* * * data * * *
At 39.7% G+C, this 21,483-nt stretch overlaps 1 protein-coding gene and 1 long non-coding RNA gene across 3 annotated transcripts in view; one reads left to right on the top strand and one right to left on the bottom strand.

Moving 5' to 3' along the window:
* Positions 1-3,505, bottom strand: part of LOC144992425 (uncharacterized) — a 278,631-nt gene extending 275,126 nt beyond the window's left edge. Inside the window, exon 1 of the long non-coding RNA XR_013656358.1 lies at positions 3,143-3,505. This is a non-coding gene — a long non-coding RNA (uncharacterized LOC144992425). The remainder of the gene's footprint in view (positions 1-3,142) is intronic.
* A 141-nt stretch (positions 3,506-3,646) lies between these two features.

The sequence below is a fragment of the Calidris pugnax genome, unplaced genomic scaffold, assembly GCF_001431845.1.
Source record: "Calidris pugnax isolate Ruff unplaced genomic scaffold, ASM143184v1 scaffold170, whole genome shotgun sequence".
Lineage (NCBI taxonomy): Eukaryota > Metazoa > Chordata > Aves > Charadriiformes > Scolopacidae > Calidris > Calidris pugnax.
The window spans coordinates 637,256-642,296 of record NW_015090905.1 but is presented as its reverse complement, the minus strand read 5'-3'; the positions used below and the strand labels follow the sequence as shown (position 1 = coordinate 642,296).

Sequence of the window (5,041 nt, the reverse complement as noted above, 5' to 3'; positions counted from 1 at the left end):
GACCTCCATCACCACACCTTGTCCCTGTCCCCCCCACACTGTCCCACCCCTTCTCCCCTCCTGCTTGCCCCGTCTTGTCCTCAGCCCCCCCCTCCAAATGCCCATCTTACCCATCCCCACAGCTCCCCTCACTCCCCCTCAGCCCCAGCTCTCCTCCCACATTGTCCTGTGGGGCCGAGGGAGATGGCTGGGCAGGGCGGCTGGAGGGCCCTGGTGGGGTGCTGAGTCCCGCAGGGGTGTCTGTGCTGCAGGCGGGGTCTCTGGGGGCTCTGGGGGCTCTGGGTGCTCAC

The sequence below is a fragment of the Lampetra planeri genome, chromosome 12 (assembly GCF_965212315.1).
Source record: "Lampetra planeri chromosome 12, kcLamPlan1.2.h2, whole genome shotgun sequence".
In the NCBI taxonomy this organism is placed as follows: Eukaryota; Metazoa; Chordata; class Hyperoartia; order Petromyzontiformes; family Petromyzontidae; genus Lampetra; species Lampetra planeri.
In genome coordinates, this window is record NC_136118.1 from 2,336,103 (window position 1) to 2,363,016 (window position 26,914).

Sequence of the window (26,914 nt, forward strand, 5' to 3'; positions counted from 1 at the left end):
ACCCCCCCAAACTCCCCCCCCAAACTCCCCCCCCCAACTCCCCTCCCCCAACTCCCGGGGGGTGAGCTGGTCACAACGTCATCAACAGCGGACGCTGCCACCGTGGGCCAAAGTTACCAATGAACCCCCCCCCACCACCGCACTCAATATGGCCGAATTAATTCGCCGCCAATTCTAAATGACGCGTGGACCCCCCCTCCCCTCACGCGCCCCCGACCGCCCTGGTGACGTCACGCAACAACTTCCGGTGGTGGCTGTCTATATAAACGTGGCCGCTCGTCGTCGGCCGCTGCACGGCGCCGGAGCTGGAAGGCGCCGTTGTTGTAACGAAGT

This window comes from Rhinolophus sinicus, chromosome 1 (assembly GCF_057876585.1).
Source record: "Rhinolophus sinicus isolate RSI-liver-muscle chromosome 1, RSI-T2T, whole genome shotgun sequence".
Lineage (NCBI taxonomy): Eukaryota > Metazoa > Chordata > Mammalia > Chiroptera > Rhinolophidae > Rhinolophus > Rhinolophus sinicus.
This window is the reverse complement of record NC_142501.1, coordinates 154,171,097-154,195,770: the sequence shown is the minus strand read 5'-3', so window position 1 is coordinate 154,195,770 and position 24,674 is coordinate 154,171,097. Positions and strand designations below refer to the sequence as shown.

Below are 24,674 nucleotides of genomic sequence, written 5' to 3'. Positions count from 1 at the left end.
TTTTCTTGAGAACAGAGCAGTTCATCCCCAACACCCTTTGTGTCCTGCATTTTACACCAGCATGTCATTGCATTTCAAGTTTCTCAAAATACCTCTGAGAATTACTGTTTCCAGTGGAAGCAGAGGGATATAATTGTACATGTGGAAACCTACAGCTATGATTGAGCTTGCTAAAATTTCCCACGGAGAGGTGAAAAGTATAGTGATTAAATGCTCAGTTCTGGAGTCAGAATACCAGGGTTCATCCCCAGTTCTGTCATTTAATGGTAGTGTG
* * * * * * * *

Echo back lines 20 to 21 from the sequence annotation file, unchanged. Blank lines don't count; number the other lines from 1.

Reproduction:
This window is the reverse complement of record NC_142501.1, coordinates 154,171,097-154,195,770: the sequence shown is the minus strand read 5'-3', so window position 1 is coordinate 154,195,770 and position 24,674 is coordinate 154,171,097. Positions and strand designations below refer to the sequence as shown.

Below are 24,674 nucleotides of genomic sequence, written 5' to 3'. Positions count from 1 at the left end.